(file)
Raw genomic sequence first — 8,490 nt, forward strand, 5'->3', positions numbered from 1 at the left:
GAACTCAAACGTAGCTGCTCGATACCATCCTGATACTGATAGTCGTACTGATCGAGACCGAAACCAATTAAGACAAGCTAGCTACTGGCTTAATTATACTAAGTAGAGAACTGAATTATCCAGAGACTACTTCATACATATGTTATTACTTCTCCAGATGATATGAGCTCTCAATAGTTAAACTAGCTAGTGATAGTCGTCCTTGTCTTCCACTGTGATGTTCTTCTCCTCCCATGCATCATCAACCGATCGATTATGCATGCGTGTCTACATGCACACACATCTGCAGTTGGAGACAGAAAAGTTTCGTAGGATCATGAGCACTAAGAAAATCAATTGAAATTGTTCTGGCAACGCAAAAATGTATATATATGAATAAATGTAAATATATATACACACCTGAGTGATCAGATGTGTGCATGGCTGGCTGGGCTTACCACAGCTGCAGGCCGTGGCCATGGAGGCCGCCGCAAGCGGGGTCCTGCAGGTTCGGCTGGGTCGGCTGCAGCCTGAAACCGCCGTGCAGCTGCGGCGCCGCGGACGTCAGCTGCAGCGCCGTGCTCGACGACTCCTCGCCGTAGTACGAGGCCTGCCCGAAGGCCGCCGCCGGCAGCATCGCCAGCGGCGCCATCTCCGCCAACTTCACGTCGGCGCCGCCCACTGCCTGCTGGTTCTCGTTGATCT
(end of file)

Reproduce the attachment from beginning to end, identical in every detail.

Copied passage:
Raw genomic sequence first — 8,490 nt, forward strand, 5'->3', positions numbered from 1 at the left:
GAACTCAAACGTAGCTGCTCGATACCATCCTGATACTGATAGTCGTACTGATCGAGACCGAAACCAATTAAGACAAGCTAGCTACTGGCTTAATTATACTAAGTAGAGAACTGAATTATCCAGAGACTACTTCATACATATGTTATTACTTCTCCAGATGATATGAGCTCTCAATAGTTAAACTAGCTAGTGATAGTCGTCCTTGTCTTCCACTGTGATGTTCTTCTCCTCCCATGCATCATCAACCGATCGATTATGCATGCGTGTCTACATGCACACACATCTGCAGTTGGAGACAGAAAAGTTTCGTAGGATCATGAGCACTAAGAAAATCAATTGAAATTGTTCTGGCAACGCAAAAATGTATATATATGAATAAATGTAAATATATATACACACCTGAGTGATCAGATGTGTGCATGGCTGGCTGGGCTTACCACAGCTGCAGGCCGTGGCCATGGAGGCCGCCGCAAGCGGGGTCCTGCAGGTTCGGCTGGGTCGGCTGCAGCCTGAAACCGCCGTGCAGCTGCGGCGCCGCGGACGTCAGCTGCAGCGCCGTGCTCGACGACTCCTCGCCGTAGTACGAGGCCTGCCCGAAGGCCGCCGCCGGCAGCATCGCCAGCGGCGCCATCTCCGCCAACTTCACGTCGGCGCCGCCCACTGCCTGCTGGTTCTCGTTGATCT